In the battle for customer loyalty on the high street the benefits of an Epos system are considerable: they’re customer-focused and allow marketing initiatives to be delivered through a choice of communications including till displays, receipts, loyalty schemes or even email and text to prompt extra purchases.

Independent bakeries and cafés may have felt they were too small to have an Epos loyalty programme, instead opting for a paper-based transaction such as stamps on a card, or products free with purchase both of which are difficult to track and are easily open to abuse.

"Linking a loyalty scheme to an Epos system means vouchers and discounts are given at point of sale only so they are always linked to financial transaction meaning customers cannot collect or redeem discounts unless they buy something from you," says Jeff Dakin, director at Epos supplier Htec. The firm is implementing loyalty schemes that are measurable by linking them to their Epos systems with even the smallest retailer something only usually afforded by larger chains.

Open to abuse

Moreover, with paper loyalty cards, it is simple for the counter assistant or till operator to give extra stamps or more product than allocated to favoured customers. So while they seem like a no-brainer marketing device and are apparently inexpensive, these unsophisticated loyalty schemes can end up costing a small business rather than adding to the bottom line.

"The issue here is security," says Dakin. "There will be independent bakeries or cafés that operate their own informal loyalty schemes, often with some sort of stamp card system. However, this is open to abuse and cannot be measured against profitability. Our audit trail means that staff cannot abuse the scheme by giving away too much free product the transaction is always linked to a receipt."

Another area of focus is card payments. While over half of all retail transactions will be by debit/credit card within five years (Payments Council report, 14 April, 2010), most bakery shops still take cash only, due to the cost of processing low-value transactions. But without the facility to take payments via card from increasing numbers of habitually cashless customers, bakers lose out to their competitors.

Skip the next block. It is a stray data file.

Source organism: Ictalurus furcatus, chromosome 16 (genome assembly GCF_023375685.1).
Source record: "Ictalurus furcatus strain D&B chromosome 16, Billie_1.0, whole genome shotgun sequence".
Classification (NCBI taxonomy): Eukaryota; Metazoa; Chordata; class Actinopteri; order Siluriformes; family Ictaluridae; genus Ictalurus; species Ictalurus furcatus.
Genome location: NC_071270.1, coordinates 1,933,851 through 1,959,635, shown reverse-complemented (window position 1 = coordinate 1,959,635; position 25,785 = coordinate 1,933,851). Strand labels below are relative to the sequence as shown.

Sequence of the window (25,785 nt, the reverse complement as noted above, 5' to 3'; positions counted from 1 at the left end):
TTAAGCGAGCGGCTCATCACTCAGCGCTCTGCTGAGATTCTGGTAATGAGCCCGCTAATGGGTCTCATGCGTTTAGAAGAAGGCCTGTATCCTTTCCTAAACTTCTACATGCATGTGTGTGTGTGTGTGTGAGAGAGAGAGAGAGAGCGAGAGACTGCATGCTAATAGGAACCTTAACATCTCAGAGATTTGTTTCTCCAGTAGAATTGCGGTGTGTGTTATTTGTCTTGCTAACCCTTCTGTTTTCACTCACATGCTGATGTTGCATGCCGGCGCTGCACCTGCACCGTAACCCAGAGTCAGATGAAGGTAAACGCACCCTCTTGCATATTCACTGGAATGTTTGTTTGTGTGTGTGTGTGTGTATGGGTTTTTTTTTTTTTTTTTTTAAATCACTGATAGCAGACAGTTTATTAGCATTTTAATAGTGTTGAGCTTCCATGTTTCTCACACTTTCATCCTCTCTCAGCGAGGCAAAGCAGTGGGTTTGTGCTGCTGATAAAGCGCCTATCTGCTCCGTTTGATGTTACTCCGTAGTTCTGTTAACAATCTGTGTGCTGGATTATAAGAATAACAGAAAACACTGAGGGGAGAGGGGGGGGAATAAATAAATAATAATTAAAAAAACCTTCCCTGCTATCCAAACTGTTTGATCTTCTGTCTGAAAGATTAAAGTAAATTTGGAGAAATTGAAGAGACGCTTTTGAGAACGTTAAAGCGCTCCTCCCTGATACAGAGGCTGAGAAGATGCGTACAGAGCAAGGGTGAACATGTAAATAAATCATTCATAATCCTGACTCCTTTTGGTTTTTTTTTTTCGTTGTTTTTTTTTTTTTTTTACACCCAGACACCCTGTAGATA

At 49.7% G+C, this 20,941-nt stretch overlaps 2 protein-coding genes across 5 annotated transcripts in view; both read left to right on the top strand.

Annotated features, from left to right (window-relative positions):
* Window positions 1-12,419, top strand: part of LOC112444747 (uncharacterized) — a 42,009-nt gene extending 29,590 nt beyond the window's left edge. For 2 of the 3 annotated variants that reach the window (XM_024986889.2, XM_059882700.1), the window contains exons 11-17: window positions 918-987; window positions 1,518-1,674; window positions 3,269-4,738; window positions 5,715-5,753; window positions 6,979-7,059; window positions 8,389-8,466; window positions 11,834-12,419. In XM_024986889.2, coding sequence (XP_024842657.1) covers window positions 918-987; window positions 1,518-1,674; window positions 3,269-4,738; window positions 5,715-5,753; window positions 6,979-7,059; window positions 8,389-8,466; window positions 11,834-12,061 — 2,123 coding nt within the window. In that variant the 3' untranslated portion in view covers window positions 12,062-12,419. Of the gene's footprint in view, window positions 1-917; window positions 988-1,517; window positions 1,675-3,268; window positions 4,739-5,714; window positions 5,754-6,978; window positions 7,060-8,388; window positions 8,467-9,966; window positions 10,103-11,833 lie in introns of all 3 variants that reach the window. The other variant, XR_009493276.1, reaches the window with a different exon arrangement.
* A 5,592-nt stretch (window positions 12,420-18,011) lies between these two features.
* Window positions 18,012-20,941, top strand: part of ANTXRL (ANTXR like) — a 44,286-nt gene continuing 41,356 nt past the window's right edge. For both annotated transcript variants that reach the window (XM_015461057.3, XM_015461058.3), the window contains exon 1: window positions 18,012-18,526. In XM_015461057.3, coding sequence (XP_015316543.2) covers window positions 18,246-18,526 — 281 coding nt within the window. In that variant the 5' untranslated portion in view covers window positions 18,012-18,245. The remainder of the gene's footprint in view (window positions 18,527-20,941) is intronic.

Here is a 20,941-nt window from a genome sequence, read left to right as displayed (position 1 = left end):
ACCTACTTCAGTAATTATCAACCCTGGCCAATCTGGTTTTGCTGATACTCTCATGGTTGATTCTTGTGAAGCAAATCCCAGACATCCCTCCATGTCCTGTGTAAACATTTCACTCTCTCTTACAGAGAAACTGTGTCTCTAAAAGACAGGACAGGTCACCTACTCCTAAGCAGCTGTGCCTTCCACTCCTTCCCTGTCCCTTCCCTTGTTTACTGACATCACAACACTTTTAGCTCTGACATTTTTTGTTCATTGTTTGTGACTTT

"It’s surprising how few bakery shops take card payments. Even chain franchises that apparently have the technology tend only to use it in a few outlets due to the costs charged by banks," says Stephen Boyes of EPOS Group, which last month launched a new version of its Quantum till, specifically for bakery shops. The 1.1 version offers bakery retailers a quick, low-cost system to finally take chip-and-pin card payments; a "foolproof" method for managing in-store price promotions; and full integration with CyBake Touch software.

"Traditionally, credit card machines were rented through bank merchant services divisions and connected via a telephone line for authorisation and end-of-day funds transfer," he explains. "But now bakers can rent credit card machines via third-party suppliers that authorise and transfer the funds via a broadband internet connection much more cheaply, hopefully ushering them into a more cashless age."

Quantum includes chip-and-pin software for tills, with external pin pads for fast card payments via broadband internet connection, which is less expensive than bank merchant services. "From our experience, I am sure that taking credit and debit cards even for low average sales values will help increase sales and will prevent customers from choosing a supermarket rather than a quality baker due to convenience," says Boyes. "The total cost of the card transactions can be managed to around the 2% mark, but taken over all sales, it is less than 1%."